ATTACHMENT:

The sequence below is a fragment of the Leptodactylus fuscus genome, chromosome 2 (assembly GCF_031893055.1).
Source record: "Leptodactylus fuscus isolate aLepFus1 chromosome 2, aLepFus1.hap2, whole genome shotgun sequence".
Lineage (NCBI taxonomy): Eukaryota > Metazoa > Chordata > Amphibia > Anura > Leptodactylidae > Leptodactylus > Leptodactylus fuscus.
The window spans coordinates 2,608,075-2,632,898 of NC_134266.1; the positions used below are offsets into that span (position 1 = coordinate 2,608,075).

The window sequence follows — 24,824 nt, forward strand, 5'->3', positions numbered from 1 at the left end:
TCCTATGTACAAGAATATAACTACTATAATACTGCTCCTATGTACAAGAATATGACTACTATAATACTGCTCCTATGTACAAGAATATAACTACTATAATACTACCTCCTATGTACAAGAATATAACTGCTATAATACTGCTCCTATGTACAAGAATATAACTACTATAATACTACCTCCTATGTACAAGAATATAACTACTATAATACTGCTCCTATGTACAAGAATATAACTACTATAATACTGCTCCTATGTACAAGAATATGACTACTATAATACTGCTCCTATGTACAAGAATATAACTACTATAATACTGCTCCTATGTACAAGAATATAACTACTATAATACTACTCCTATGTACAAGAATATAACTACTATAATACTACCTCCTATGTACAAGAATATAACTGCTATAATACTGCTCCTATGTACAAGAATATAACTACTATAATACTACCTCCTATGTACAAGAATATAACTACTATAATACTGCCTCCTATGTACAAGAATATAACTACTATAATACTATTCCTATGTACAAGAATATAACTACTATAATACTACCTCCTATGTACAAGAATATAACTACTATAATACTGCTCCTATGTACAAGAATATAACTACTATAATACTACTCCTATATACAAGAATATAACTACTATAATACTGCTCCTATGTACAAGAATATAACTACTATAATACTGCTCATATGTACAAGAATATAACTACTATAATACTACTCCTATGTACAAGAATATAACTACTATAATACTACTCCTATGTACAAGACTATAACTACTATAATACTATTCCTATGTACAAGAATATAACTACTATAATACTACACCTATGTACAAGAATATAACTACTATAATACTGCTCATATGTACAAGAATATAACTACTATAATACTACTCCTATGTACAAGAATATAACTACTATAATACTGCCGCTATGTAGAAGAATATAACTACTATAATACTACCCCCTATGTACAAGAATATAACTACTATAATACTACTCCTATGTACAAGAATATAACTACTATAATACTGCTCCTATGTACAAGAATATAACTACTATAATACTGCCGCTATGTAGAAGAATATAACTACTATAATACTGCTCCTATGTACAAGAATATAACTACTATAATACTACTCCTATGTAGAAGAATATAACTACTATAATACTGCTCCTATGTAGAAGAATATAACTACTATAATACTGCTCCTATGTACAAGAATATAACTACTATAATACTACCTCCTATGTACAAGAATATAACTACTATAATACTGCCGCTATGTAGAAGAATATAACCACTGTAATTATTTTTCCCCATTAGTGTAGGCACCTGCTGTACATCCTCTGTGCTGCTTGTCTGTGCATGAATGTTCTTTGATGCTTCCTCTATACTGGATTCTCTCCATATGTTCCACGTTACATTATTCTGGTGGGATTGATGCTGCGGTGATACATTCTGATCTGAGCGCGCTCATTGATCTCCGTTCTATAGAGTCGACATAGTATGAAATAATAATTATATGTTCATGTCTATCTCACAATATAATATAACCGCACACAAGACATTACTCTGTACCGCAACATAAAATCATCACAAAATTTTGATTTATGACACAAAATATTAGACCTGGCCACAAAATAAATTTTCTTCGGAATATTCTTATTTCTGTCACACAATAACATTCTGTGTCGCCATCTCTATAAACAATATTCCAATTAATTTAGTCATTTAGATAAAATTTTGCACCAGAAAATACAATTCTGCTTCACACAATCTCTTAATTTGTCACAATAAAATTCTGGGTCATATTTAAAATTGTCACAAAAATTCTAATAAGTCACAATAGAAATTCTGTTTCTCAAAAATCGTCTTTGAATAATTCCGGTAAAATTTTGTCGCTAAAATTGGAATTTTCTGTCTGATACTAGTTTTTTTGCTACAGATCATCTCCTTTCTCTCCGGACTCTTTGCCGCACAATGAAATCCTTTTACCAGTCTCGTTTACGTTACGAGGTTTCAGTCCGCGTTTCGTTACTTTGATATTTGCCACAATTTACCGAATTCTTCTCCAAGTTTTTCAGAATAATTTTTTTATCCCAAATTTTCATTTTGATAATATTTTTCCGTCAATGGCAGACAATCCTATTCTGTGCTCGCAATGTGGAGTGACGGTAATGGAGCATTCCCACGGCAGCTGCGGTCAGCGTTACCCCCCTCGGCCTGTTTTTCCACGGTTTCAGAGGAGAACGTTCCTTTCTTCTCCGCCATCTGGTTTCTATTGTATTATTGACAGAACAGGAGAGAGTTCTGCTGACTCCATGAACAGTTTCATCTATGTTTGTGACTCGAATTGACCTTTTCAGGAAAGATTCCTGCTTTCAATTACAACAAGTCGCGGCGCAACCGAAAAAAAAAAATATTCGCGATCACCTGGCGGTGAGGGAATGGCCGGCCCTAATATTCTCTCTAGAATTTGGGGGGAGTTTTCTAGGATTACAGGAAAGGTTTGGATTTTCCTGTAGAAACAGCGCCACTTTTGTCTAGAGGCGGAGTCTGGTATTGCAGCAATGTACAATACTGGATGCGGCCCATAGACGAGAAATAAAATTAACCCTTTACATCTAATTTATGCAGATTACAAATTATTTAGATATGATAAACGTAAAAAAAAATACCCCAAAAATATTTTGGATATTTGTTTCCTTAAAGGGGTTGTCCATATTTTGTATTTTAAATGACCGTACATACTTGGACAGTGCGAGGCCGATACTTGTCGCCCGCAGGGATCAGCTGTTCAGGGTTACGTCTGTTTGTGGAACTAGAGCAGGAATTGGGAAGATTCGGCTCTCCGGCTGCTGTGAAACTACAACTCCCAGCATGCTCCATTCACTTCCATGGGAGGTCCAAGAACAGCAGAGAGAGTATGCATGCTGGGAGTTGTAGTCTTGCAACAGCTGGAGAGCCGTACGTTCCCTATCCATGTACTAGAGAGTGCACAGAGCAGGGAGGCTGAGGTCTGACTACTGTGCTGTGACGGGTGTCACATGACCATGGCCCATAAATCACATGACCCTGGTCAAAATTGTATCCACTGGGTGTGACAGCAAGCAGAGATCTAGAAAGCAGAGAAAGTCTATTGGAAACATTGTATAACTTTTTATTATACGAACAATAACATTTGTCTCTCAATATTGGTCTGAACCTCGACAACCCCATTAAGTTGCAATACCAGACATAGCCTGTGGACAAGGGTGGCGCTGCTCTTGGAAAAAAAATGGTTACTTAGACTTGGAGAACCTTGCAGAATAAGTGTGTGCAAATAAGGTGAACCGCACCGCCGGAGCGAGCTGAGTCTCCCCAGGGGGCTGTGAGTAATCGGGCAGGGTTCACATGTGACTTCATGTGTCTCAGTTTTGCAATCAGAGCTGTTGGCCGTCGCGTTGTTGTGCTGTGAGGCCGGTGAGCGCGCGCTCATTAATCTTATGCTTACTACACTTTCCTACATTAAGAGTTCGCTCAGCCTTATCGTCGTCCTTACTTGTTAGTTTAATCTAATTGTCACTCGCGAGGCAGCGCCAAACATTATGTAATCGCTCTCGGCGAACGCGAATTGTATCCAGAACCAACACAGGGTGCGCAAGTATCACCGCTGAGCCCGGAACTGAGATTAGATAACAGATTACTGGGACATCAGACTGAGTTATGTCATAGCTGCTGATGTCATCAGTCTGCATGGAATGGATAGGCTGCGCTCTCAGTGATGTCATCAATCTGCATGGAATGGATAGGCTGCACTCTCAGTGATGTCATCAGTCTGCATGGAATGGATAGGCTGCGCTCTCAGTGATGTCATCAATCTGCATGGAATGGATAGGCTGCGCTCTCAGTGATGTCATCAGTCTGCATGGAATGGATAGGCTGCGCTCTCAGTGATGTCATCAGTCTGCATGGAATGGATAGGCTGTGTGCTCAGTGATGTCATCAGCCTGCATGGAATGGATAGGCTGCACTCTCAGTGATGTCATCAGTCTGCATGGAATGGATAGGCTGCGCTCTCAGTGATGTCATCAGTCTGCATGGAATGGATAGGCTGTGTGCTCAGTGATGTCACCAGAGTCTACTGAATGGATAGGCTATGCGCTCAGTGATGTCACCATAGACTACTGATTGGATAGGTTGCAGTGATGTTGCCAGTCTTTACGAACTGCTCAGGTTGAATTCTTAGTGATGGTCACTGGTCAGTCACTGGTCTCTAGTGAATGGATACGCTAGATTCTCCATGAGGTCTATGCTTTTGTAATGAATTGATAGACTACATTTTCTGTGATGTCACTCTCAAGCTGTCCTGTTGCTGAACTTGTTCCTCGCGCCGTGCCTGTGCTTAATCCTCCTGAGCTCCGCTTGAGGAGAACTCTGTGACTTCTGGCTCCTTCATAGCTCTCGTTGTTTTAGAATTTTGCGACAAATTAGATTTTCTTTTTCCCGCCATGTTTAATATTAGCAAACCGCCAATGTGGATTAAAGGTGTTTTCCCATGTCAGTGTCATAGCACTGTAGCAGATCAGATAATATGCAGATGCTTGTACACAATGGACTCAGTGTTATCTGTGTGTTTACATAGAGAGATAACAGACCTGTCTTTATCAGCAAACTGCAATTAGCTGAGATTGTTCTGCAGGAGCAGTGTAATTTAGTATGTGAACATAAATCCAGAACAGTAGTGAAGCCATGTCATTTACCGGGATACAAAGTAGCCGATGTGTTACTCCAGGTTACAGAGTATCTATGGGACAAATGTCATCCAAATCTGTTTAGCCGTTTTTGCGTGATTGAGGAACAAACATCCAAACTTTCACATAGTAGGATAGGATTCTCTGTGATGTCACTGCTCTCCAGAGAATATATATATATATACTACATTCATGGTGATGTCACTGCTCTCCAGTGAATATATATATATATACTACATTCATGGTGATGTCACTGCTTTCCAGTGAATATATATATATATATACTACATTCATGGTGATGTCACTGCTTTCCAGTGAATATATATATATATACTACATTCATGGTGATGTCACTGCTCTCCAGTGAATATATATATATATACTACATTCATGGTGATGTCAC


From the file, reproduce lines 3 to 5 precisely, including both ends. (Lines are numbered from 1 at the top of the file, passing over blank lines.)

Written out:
Lineage (NCBI taxonomy): Eukaryota > Metazoa > Chordata > Amphibia > Anura > Leptodactylidae > Leptodactylus > Leptodactylus fuscus.
The window spans coordinates 2,608,075-2,632,898 of NC_134266.1; the positions used below are offsets into that span (position 1 = coordinate 2,608,075).

The window sequence follows — 24,824 nt, forward strand, 5'->3', positions numbered from 1 at the left end: